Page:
Warning: disk management can claim "not enough space" to shrink Windows (C when it's clearly not partition so - in my case, the problem was due to my Windows partition is not the last partition on the disk before the unallocated space (if any) - obviously this disrupts the management of disks.) If so, you need to move partitions using a 3rd party soft as AOMEI (free app - has worked well for me) all for the Windows partition is the last partition on the hdisk, with unallocated space located immediately after the Windows partition.
Result: when the dust settles, the partitions allocated on your hdisk must have a net size which is comfortably at less than the actual capacity of your new SSD (in my case, the partitions was 440 GB on a capacity 465 GB SSD).
Physics card mSATA SSD upgrade
- Power PC, unplug from the mains and remove the rear plastic cover:
- Remove the metal shield covering the RAM:
- http://support.HP.com/us-en/document/c04007922 (only the first 3 steps)
- Remove the metal shield covering the motherboard:
- Locate/remove the 3 screws holding it down.
- Lift on board as possible shielding at the booth of PC;
- Locate the SSD of origin (see tiny map labeled as SanDisk or some of these) and remove 2 tiny screws to attach to the motherboard.
- While keeping you constantly connected to the Earth (strap, touch metal chassis, etc.):
- gently remove original SSD and save it in some static container (if upgrade fails and you want to restore the system to the original state of the material)
- Gently insert the new card in lateral connector mSATA SSD,
- and to the motherboard with the same 2 live
- Replace the motherboard of armour, armour of RAM and plastic cover
- Suggestion from the link above, you must first a Macrium recovery disk
- You can clone * all * the partitions on the SSD's original hdisk
- make the first boot drive in SSD
- also suggest to disable booting from originals hdisk (night before you really start SSD)
- Save the BIOS settings and exit the BIOS
- If you have purchased a Samsung SSD, you can download/use their app "Samsung magician" to do so (see "Optimization of OS" section), or
- Google "Optimizing windows 10 ssd" to find any number of guides to achieve this, such as:
- Note: one of the most important changes are those related to mode AHCI (ability to GARNISH)
- Note: some suggested parameters cannot be 100% essential, for example:
- pagefile on SSD: some authors suggest no page on the DSS file, others say "keep" small'(?) "; most compelling advice I've seen are to retain the page file on the SSD, but let Windows manage the size; in all cases, should make sure that your system has * sufficient * RAM (8 GB and more) for your usage requirements.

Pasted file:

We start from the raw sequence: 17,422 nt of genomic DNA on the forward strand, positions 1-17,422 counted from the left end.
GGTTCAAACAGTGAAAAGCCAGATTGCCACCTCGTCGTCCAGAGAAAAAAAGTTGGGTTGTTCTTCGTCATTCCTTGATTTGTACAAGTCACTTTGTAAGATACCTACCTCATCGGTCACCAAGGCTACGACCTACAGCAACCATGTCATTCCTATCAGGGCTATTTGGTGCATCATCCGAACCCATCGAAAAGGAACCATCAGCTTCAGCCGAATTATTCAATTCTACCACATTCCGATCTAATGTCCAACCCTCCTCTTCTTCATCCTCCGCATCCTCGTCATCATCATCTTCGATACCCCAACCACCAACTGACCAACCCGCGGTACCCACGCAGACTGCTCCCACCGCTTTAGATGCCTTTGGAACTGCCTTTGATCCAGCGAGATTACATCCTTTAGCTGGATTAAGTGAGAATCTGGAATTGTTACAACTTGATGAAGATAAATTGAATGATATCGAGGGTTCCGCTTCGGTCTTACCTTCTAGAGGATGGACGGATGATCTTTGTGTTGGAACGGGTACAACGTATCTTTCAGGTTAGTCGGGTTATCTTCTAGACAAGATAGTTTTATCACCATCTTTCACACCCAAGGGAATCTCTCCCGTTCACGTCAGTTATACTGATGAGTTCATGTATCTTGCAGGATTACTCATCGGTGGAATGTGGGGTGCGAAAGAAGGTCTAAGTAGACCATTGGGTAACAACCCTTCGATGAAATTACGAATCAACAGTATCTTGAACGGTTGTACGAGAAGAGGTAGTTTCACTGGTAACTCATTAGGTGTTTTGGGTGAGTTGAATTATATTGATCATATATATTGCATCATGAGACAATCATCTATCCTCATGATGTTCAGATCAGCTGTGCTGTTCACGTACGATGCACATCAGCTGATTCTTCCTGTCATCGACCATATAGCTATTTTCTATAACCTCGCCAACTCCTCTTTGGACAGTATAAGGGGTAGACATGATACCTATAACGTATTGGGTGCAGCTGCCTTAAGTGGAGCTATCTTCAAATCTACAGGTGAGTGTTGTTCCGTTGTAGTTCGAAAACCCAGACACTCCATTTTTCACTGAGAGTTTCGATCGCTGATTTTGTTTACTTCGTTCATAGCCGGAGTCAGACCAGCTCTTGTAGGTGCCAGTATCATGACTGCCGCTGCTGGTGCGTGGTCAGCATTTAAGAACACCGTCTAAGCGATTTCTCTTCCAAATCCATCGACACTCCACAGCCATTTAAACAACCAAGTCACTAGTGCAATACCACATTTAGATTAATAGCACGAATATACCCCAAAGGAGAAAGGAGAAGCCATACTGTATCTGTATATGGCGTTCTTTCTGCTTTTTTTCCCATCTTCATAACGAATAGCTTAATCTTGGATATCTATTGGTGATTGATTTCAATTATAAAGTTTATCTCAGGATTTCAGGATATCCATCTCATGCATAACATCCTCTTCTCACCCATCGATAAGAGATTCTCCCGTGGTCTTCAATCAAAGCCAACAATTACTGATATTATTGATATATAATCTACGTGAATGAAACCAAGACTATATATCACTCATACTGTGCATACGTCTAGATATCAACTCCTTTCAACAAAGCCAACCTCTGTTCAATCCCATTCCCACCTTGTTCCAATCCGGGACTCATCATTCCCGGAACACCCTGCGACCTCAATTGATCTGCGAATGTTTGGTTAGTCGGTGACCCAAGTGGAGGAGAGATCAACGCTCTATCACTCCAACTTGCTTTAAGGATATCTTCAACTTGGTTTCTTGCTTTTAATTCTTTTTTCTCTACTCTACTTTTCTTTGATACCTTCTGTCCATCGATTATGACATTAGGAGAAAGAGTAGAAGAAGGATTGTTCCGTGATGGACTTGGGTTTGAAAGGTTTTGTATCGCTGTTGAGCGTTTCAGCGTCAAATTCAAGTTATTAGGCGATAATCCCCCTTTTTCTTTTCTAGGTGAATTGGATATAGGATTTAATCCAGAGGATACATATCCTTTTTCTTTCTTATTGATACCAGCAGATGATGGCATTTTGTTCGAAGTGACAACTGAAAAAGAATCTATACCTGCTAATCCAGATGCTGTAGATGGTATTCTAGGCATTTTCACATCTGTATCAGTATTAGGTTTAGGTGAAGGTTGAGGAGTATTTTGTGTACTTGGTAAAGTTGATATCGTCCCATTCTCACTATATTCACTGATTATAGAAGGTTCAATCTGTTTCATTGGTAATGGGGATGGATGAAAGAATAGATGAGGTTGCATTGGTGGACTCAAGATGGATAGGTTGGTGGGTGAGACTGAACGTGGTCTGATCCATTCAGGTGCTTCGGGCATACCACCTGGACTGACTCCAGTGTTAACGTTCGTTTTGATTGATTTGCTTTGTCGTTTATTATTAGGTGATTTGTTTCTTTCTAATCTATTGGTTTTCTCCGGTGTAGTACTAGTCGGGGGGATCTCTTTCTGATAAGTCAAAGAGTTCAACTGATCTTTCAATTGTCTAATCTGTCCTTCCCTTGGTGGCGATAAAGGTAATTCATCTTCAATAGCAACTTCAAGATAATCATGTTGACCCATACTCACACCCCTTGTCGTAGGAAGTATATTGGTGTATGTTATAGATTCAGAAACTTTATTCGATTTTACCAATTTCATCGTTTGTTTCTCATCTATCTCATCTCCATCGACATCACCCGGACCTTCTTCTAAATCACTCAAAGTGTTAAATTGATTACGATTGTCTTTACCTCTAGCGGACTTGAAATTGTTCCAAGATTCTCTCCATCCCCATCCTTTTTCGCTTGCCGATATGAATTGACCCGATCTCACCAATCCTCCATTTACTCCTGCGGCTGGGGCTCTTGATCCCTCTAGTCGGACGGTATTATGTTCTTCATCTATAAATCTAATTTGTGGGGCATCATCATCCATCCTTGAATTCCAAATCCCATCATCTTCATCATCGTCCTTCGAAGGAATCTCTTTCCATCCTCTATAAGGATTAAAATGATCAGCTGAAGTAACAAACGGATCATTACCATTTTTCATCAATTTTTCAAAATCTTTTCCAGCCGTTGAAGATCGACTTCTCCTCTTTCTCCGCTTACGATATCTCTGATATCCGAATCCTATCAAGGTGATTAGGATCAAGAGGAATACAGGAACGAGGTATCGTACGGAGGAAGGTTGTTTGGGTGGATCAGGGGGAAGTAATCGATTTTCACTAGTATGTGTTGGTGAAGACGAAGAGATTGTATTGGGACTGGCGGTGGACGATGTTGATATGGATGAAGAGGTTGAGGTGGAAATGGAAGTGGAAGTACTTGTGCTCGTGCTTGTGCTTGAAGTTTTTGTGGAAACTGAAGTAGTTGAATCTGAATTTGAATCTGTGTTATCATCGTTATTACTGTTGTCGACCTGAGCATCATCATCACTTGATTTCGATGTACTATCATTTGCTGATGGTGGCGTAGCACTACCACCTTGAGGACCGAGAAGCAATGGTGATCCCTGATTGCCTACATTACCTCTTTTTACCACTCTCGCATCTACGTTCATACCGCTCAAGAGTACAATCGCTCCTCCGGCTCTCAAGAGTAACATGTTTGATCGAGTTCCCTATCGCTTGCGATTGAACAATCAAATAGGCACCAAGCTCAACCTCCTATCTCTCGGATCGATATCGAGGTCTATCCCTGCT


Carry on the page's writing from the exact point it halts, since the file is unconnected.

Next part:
- 'leave free space' (aka overprovisioning): SSD experts suggest that current-technology SSDS, it is not necessary
- "do not defrag": 10 Windows recognizes SSD and disable defrag automatically
- Use Macrium Reflect (free) or similar to save a snapshot of your current partition SSD
- After the backup, delete old/unnecessary partitions on original hdisk. For some, drive management works; others may need to resort to using the command line program Admin "diskpart" (read the instructions carefully!) and use "Delete Partition Override" (be very sure that you have selected a partition on the * original hdisk * (IE, 'old'))
- Disk management allows you to create a new simple volume on hdisk original now empty, as a reader of alternative utility
- Regular backup of SSD Annex: SSDS, as with mechanical parts, will fail - it's only a matter of time. It 's going to happen. Thus, strongly suggest that you configure regular (daily) snapshots of your SSD partitions. Again, I use Macrium Reflect to do this with a full backup weekly + differential daily backups and save the images in the now empty original hdisk in the PC
- If your SSD has any sense space not allocated, you may want to expand the Windows partition on the SSD drive use disk management to make use of this space
Does anyone have the manual of reparation for this system? I'm doing an ssd upgrade but I can't find any real documentation on how to get to training. I can assume kind of how its going to go but I prefer to have a guide to tell me that I need to worry, if there are wires.
Hello again Jerky_san"
Thank you for waiting.